• Make public the list of victims of enforced disappearance that is currently held at the National Court
  • While the 2007 Law of Historical Memory establishes the basic principles and protocols for exhumations of mass graves, the exhumations themselves should not be left to the autonomous communities, as they are now, or to the associations of family members. Rather, the state should be responsible for creating a protocol for exhumation and centralize the exhumantion efforts
  • Create an office for victims of the Civil War and the dictatorship, and do so quickly, keeping in mind that many of the family members are elderly
  • Facilitate public access to information related to past violence. Access to the truth is a fundamental right, but currently the archives are exceedingly difficult to access. The UN calls on the Spanish legislative powers to remedy this situation.
  • Include the right to information in the new Transparency Law that is currently being prepared. It is fundamental that this access to information be free and that it have an “adequate legislative framework.”
  • Facilitate the protection of personal data.

The budget line that had been made available to assist in the location of victims of enforced disappearances has been reduced to zero in the last two years. The UN working group expressed hope that the funds would be reinstated in forthcoming budgets.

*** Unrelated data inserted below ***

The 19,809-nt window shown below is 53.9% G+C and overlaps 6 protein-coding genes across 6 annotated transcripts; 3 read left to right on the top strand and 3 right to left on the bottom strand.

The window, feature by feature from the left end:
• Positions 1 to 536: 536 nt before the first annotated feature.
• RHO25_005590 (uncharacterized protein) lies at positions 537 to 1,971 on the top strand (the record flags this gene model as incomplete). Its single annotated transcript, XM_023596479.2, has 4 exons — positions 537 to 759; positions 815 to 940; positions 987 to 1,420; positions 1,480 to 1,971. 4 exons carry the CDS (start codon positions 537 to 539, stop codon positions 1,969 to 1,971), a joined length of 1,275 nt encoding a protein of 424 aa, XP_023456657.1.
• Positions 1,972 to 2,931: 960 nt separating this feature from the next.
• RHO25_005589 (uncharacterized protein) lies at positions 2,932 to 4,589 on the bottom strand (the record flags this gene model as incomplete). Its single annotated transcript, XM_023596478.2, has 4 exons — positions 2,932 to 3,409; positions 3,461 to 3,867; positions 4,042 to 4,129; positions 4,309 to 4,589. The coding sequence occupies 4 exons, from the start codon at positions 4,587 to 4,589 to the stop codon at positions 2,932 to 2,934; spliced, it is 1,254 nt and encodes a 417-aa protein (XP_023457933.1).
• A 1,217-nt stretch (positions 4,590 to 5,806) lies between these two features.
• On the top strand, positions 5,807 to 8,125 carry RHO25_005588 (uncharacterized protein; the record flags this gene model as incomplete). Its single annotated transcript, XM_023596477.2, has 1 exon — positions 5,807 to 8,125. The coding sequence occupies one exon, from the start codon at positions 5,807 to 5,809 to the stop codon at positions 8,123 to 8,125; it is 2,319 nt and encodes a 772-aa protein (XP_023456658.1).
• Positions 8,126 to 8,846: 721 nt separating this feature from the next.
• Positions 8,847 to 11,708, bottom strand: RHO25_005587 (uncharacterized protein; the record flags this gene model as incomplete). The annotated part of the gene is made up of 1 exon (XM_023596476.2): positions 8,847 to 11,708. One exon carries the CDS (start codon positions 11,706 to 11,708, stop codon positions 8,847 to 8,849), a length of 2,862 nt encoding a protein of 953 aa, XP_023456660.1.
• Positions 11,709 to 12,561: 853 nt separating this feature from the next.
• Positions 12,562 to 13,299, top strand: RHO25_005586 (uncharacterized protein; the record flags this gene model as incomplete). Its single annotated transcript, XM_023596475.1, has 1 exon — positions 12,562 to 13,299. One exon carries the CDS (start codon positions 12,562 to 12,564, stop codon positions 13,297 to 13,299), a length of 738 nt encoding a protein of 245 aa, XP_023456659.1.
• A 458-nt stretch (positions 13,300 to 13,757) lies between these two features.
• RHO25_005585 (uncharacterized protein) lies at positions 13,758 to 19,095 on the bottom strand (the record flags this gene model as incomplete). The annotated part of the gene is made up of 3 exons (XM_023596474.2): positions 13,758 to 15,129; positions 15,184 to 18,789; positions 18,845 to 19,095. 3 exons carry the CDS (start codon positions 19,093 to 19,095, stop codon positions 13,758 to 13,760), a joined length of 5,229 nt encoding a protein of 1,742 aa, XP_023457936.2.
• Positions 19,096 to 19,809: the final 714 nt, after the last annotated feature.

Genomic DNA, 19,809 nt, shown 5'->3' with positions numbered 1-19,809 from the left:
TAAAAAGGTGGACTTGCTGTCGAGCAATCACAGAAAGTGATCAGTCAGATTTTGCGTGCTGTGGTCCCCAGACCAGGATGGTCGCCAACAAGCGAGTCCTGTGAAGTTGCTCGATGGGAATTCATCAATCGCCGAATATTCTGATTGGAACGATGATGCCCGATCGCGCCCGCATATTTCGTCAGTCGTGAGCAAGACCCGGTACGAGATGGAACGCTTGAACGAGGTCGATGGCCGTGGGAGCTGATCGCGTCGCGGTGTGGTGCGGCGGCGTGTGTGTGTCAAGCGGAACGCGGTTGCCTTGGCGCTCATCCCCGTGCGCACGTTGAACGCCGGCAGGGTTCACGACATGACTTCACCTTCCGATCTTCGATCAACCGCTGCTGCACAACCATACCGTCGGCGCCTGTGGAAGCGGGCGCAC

The working group further recommended that the removal of public symbols celebrating the dictatorship be continued. It also ratified the principle that enforced disappearance is a crime that cannot prescribe until the disappeared has been located; that it is an international crime; and that the Spanish government should recognize it as such. For that reason, the Amnesty Law adopted in October 1977 does and should not impede the investigation of enforced disappearances that occurred before that date. Finally, the UN working group underscored the importance of education: Spain’s younger generations should be taught about the enforced disappearances, and government officials should be properly trained in national and international legislation related to these crimes.

The analysis of the information received during and before the visit will be considered in preparing the report to be submitted to the Human Rights Council in 2014.  For additional coverage see Reuters; for coverage in Spanish, see El Paísthe BBC, Amnesty International, and Antena 3.

The Working Group was established by the UN Commission on Human Rights in 1980 to assist families in determining the fate and whereabouts of disappeared relatives. It endeavours to establish a channel of communication between the families and the Governments concerned, to ensure that individual cases are investigated, with the objective of clarifying the whereabouts of persons who, having disappeared, are placed outside the protection of the law. In view of the Working Group’s humanitarian mandate, clarification occurs when the fate or whereabouts of the disappeared person are clearly established. The Working Group continues to address cases of disappearances until they are resolved. It also provides assistance in the implementation by States of the United Nations Declaration on the Protection of All Persons from Enforced Disappearance.

English version by Sebastiaan Faber